A common strategy that brands often use is to ‘nudge’ people to make certain choices. One example is a priming norm: “Most people near you purchased this product.” On gambling platforms, the principal product that people purchase is bets – and they are often primed by stories of winners (e.g. “Shankar won Rs 4.5 lakh playing Ludo”).
But while nudges are meant to facilitate decision-making in the decision-makers’ interest, the more sinister sludges are designed to impede decision-making, even if doing so could harm the decision-maker. They manifest in the form of user interfaces with prompts, messages and flows picked to trick consumers into certain actions, ultimately trading consumer welfare for profit.
For example, online gambling platforms make it very easy for a new user to sign-up using just a phone number. To the best of our knowledge, there are little to no in-app disclosures or verification messages that inform users about the risk of gambling or losing their money; this is true of fantasy sports platforms as well. The process is completely frictionless.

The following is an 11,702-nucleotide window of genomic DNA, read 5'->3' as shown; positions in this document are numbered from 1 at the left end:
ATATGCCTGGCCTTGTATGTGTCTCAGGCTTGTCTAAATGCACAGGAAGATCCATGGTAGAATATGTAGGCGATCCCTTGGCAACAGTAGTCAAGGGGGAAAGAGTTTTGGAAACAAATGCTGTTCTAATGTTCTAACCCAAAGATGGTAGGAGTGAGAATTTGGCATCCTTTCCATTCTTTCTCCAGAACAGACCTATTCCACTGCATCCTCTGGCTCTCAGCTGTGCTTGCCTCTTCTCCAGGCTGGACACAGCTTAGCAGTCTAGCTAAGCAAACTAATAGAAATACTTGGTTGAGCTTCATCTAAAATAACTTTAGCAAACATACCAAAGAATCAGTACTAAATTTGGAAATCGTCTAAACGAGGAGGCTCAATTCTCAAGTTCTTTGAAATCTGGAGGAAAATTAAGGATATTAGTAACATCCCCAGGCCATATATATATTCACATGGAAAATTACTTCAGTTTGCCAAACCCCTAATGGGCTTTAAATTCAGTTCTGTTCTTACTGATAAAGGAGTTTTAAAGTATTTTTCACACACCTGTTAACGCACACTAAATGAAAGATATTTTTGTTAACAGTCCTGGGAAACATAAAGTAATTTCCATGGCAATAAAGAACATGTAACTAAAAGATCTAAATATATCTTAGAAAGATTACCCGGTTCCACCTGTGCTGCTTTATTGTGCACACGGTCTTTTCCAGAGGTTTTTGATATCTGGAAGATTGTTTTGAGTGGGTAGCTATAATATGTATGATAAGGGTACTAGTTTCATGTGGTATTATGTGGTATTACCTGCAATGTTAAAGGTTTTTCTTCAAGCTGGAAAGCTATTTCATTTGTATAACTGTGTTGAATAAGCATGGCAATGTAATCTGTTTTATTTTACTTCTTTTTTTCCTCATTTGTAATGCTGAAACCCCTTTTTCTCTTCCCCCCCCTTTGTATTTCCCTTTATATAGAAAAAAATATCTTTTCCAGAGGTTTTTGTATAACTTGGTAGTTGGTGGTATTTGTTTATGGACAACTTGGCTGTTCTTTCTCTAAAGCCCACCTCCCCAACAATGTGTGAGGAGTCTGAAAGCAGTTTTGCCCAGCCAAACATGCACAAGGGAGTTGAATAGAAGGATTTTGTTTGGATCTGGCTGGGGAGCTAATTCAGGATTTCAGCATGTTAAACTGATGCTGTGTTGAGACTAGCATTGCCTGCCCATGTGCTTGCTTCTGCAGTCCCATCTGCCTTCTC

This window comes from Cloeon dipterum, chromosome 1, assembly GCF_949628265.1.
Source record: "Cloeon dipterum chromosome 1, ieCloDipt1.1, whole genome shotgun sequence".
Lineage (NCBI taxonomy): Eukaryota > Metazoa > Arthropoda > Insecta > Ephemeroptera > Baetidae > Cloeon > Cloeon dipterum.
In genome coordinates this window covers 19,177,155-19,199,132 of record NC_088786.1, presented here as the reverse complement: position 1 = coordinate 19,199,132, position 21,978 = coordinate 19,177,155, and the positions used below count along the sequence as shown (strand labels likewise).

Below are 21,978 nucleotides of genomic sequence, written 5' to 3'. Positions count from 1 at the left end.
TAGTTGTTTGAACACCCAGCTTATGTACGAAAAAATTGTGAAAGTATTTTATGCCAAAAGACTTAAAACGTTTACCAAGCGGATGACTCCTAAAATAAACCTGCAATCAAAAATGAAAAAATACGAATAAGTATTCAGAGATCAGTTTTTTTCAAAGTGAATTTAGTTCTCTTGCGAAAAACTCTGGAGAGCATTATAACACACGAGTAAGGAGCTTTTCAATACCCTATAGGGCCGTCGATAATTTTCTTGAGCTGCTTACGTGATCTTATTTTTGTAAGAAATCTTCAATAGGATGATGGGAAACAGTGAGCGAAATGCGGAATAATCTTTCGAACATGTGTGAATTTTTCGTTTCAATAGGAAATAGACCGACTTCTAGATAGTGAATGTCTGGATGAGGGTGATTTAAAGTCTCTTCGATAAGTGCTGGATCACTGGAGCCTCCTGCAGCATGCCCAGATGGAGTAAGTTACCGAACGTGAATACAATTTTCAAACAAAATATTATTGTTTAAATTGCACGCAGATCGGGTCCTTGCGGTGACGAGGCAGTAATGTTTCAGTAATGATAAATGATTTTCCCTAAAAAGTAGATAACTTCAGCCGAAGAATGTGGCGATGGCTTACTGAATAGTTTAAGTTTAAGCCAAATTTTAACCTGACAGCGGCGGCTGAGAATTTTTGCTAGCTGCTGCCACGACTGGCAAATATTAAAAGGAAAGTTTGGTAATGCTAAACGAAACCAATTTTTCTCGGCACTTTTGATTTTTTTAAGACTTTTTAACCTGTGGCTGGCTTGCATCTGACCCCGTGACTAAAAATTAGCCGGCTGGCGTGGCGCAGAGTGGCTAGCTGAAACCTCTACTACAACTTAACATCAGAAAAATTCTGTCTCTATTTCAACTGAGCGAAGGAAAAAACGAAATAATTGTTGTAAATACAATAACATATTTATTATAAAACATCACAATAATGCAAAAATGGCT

Second, these platforms use designs that often mimic a casino’s bright lights and colours. The user experience is loaded with attractive offers and graphics, and highlights ‘early bird discounts’ and even big prize pots. Such interfaces are engineered to ‘trick’ the brain in a manner similar to the rush we get when our posts or tweets receive ‘likes’ on the social media.
Third, several platforms make gambling a social affair, encouraging users to play with their friends or other people. Some platforms send notifications like “Play with friends, play to win”. They also highlight the number of users online at a given moment, together with options to video-call and chat. Such sludges act to motivate a user while instilling a ‘fear of missing out’ (a.k.a. FOMO).
Fourth, platforms make it a point to send timely reminders through text and email for users to continue “placing bets”, “winning big”, etc. For example, platforms regularly highlight the time remaining for a betting offer, and create a sense of urgency: “Only two seats left for the chance to win 2 lakh!” When an account becomes inactive, companies ‘poke’ the user to come back.